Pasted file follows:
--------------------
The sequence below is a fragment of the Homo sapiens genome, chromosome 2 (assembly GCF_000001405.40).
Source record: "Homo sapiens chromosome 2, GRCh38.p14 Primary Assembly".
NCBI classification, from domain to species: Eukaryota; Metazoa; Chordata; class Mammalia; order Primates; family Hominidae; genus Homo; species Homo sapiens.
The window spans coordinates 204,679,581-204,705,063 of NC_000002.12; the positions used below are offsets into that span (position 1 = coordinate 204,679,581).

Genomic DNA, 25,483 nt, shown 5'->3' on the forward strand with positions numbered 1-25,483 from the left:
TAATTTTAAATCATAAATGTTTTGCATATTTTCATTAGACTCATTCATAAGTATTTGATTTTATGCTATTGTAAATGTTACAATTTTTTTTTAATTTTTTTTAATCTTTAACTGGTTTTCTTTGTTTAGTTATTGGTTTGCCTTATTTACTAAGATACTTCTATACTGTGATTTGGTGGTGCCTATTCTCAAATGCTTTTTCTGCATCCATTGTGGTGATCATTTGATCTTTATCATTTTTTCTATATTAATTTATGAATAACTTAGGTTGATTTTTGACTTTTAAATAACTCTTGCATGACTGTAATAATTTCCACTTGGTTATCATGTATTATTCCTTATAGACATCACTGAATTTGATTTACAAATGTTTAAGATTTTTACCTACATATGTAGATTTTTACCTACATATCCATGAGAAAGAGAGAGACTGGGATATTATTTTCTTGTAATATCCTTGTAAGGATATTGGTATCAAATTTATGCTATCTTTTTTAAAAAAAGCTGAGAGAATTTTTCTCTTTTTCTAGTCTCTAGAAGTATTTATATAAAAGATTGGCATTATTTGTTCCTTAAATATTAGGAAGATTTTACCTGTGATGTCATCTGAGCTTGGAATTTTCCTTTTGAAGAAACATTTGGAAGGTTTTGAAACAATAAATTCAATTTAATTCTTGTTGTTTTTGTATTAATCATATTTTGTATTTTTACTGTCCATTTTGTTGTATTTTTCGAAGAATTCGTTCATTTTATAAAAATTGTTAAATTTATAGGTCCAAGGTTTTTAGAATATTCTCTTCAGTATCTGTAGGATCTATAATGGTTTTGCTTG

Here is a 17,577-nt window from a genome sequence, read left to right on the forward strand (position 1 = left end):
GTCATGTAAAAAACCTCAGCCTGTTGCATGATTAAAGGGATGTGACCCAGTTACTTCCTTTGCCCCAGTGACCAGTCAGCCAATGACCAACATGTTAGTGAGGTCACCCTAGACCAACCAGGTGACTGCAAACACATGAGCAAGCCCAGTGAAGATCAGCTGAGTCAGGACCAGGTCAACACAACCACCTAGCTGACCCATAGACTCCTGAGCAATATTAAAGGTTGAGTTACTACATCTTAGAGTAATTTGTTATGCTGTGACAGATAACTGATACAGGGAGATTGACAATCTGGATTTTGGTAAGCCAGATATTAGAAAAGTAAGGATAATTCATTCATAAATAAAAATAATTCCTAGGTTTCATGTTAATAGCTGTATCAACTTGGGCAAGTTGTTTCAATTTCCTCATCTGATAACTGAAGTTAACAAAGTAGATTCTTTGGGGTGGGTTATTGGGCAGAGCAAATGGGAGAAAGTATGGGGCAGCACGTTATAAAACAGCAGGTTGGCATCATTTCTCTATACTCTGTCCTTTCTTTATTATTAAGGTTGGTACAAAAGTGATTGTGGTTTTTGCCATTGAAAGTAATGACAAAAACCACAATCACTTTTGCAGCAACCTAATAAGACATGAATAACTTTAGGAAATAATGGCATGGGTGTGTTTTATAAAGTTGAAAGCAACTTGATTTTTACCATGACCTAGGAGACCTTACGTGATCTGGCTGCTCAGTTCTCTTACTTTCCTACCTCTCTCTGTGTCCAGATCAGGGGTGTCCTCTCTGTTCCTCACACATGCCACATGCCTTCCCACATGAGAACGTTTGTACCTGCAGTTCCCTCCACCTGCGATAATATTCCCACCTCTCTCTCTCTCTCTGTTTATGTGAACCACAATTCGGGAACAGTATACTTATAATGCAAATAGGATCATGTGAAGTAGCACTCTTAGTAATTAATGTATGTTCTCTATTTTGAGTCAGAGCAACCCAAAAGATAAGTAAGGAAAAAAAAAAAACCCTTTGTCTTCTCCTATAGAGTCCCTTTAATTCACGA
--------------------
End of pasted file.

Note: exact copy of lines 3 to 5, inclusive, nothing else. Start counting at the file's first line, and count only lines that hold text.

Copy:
NCBI classification, from domain to species: Eukaryota; Metazoa; Chordata; class Mammalia; order Primates; family Hominidae; genus Homo; species Homo sapiens.
The window spans coordinates 204,679,581-204,705,063 of NC_000002.12; the positions used below are offsets into that span (position 1 = coordinate 204,679,581).

Genomic DNA, 25,483 nt, shown 5'->3' on the forward strand with positions numbered 1-25,483 from the left: